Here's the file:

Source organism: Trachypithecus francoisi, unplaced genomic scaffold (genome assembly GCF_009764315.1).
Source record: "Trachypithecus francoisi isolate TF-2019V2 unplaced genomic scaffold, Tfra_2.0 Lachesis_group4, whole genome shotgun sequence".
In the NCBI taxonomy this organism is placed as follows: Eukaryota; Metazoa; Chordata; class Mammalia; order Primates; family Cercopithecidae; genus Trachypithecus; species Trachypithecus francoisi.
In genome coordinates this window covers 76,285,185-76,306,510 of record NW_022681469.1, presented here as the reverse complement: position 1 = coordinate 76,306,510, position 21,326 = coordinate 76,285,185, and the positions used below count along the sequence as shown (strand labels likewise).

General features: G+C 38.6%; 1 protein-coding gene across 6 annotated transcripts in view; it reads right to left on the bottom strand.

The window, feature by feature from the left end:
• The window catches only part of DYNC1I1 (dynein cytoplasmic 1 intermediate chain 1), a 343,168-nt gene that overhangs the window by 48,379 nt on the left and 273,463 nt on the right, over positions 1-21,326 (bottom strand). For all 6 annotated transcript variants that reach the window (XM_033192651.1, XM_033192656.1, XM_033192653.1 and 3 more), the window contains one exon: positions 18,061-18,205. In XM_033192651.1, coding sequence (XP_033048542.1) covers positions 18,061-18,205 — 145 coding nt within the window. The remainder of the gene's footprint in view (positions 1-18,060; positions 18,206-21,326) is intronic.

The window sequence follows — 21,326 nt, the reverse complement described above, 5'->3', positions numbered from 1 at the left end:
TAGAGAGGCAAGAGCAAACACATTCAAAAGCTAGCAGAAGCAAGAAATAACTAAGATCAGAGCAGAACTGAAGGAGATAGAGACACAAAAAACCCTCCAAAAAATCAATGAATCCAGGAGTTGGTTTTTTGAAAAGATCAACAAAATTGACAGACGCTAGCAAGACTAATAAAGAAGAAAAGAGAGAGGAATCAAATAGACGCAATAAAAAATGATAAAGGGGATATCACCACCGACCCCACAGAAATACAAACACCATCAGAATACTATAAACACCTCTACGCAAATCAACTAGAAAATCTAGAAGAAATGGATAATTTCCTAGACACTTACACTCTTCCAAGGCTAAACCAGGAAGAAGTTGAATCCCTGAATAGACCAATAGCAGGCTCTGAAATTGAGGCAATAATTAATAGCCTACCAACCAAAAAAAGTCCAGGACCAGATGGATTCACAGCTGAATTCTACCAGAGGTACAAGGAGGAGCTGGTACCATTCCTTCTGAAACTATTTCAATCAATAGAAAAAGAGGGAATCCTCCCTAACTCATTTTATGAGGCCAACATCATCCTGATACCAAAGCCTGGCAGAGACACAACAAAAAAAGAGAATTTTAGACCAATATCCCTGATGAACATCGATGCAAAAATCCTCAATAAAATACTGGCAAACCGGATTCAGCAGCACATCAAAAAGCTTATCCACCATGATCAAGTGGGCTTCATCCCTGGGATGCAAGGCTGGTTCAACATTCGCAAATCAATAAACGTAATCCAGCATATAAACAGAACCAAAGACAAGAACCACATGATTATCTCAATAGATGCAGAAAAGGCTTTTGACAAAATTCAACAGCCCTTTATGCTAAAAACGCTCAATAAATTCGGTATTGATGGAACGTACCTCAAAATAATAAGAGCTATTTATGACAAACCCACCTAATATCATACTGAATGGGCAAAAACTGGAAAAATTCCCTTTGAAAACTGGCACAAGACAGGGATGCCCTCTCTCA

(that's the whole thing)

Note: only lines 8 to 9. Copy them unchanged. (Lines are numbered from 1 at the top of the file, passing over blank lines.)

The window sequence follows — 21,326 nt, the reverse complement described above, 5'->3', positions numbered from 1 at the left end:
TAGAGAGGCAAGAGCAAACACATTCAAAAGCTAGCAGAAGCAAGAAATAACTAAGATCAGAGCAGAACTGAAGGAGATAGAGACACAAAAAACCCTCCAAAAAATCAATGAATCCAGGAGTTGGTTTTTTGAAAAGATCAACAAAATTGACAGACGCTAGCAAGACTAATAAAGAAGAAAAGAGAGAGGAATCAAATAGACGCAATAAAAAATGATAAAGGGGATATCACCACCGACCCCACAGAAATACAAACACCATCAGAATACTATAAACACCTCTACGCAAATCAACTAGAAAATCTAGAAGAAATGGATAATTTCCTAGACACTTACACTCTTCCAAGGCTAAACCAGGAAGAAGTTGAATCCCTGAATAGACCAATAGCAGGCTCTGAAATTGAGGCAATAATTAATAGCCTACCAACCAAAAAAAGTCCAGGACCAGATGGATTCACAGCTGAATTCTACCAGAGGTACAAGGAGGAGCTGGTACCATTCCTTCTGAAACTATTTCAATCAATAGAAAAAGAGGGAATCCTCCCTAACTCATTTTATGAGGCCAACATCATCCTGATACCAAAGCCTGGCAGAGACACAACAAAAAAAGAGAATTTTAGACCAATATCCCTGATGAACATCGATGCAAAAATCCTCAATAAAATACTGGCAAACCGGATTCAGCAGCACATCAAAAAGCTTATCCACCATGATCAAGTGGGCTTCATCCCTGGGATGCAAGGCTGGTTCAACATTCGCAAATCAATAAACGTAATCCAGCATATAAACAGAACCAAAGACAAGAACCACATGATTATCTCAATAGATGCAGAAAAGGCTTTTGACAAAATTCAACAGCCCTTTATGCTAAAAACGCTCAATAAATTCGGTATTGATGGAACGTACCTCAAAATAATAAGAGCTATTTATGACAAACCCACCTAATATCATACTGAATGGGCAAAAACTGGAAAAATTCCCTTTGAAAACTGGCACAAGACAGGGATGCCCTCTCTCA